- Your Wii Disk Drive has a mechanical problem
- You inserted your game disk improperly (i.e. upside down)
The first two most common issues are relatively easy to fix. We’ll talk you through the cleaning process next but first you should make sure your Wii is positioned right-side up or if it is standing, with the feet down. This will eliminate the occasional “Duh!” Moment when you realize you have the disk facing the wrong way.
Always set your Wii so that when inserting disks the printed side is up or facing to the right.
If you’ve noticed that your Wii is making a rubbing or rattling sound when you insert a game disk, you should head on down to Step 4: Fixing the Wii Disk Drive. You most likely have a problem with the retention clip on your Wii disk drive.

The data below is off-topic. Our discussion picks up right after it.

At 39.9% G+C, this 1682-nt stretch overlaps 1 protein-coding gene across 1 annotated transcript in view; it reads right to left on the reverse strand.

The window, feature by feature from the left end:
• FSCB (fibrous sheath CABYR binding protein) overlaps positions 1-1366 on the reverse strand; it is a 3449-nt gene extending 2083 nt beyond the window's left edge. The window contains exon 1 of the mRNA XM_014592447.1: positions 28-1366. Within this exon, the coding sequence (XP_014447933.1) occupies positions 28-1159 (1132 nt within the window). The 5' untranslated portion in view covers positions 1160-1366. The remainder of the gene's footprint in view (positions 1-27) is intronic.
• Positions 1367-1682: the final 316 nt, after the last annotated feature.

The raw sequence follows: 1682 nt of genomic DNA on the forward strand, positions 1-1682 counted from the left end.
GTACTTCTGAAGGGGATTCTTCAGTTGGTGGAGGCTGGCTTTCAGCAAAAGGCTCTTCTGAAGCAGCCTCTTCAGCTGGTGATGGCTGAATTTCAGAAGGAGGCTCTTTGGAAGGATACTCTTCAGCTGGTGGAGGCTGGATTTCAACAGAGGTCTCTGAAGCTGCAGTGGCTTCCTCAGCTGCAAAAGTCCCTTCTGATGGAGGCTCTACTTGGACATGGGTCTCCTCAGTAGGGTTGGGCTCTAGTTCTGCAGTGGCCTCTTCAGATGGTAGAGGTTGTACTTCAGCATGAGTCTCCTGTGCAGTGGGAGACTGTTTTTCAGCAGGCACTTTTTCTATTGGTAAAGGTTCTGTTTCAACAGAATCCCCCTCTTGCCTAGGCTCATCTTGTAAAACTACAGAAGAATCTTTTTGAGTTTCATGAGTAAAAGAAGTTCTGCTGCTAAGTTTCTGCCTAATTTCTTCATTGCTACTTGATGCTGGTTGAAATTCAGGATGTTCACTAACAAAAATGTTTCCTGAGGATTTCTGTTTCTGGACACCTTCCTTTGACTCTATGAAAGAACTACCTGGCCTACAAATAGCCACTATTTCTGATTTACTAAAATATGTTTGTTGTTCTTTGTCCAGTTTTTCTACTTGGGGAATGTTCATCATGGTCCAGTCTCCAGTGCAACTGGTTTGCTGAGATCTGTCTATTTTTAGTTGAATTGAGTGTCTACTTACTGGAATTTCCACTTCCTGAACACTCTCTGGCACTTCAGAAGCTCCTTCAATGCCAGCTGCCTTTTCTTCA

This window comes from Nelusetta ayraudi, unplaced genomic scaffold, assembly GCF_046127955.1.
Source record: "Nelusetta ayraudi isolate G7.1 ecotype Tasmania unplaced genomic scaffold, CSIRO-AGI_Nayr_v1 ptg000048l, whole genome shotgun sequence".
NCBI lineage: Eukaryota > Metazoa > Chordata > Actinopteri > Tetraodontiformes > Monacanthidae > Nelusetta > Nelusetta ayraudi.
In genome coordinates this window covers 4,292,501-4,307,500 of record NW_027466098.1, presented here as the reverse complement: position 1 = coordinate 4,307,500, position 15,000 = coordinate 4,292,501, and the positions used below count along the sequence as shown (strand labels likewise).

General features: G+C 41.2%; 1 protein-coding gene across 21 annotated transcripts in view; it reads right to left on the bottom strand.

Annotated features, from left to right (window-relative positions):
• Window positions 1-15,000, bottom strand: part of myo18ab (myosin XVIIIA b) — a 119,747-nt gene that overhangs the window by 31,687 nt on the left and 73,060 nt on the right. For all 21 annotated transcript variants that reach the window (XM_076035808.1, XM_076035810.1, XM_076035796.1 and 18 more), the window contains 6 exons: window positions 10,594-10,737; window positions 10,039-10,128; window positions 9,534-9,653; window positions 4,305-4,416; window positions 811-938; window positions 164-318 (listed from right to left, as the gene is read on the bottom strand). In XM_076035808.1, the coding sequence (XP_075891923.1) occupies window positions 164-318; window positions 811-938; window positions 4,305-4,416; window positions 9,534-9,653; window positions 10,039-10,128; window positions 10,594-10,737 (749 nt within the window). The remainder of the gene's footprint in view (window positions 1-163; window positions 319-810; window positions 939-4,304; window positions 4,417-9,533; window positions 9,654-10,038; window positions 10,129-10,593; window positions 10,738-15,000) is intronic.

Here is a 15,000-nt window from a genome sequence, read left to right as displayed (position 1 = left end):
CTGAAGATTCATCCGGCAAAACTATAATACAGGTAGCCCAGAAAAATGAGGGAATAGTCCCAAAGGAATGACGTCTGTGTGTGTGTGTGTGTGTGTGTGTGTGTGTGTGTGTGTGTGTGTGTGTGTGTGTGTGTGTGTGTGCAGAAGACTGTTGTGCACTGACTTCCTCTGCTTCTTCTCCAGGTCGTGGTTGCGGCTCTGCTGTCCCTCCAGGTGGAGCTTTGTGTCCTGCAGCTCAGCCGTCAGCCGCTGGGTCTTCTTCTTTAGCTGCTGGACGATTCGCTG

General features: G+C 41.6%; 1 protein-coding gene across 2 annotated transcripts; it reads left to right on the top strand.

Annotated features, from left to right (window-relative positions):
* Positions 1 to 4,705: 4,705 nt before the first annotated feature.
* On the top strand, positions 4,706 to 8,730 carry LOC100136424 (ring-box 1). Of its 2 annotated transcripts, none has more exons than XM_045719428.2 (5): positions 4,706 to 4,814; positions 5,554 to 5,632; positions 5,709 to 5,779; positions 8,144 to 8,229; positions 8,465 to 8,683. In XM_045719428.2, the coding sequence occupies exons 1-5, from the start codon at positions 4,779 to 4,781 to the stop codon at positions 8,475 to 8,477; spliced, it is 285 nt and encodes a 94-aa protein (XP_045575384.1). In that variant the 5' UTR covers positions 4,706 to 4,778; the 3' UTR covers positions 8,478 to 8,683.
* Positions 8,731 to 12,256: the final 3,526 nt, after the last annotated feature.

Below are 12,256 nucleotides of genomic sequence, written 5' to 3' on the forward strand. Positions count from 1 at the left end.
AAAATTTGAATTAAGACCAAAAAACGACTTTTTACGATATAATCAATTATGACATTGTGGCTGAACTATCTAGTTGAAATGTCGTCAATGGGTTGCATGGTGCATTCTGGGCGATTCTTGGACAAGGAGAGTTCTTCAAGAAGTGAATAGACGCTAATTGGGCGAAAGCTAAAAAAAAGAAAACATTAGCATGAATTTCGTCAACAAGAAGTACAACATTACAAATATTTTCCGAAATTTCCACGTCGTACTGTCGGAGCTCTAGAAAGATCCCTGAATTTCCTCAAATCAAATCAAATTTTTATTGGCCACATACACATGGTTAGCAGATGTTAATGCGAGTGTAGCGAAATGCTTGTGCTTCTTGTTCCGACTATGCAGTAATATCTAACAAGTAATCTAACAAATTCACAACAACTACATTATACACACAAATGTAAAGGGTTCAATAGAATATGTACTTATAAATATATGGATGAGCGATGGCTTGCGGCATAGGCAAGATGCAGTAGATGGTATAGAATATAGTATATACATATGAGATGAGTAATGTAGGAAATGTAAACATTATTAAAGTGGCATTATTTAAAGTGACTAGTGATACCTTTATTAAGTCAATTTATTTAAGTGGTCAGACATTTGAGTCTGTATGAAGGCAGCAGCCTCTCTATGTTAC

Step 2: Clean Your Game Disk
Game Disks often get the worst treatment. Between being set out face down during rapid-fire game sessions and constant touching and handling by oily fingers, discs can get pretty filthy. Because of this, it is important that when you find a dirty disk you clean it appropriately. Believe it or not, there is a right way and a wrong way to clean discs. Most game disks will get scratched and smudged over time, so regular and careful cleaning can maintain the life of your investment.
Properly cleaning any video game disc comes down to a fairly simple process but first here is a list of things NOT to do:
- Don’t apply water directly to the game disk when cleaning.
- Don’t wipe the disk surface in a circular pattern when cleaning.
- Don’t use those “cleaning machines” to resurface or clean a disk – these do damage to the protective surface of the disk and rarely work effectively.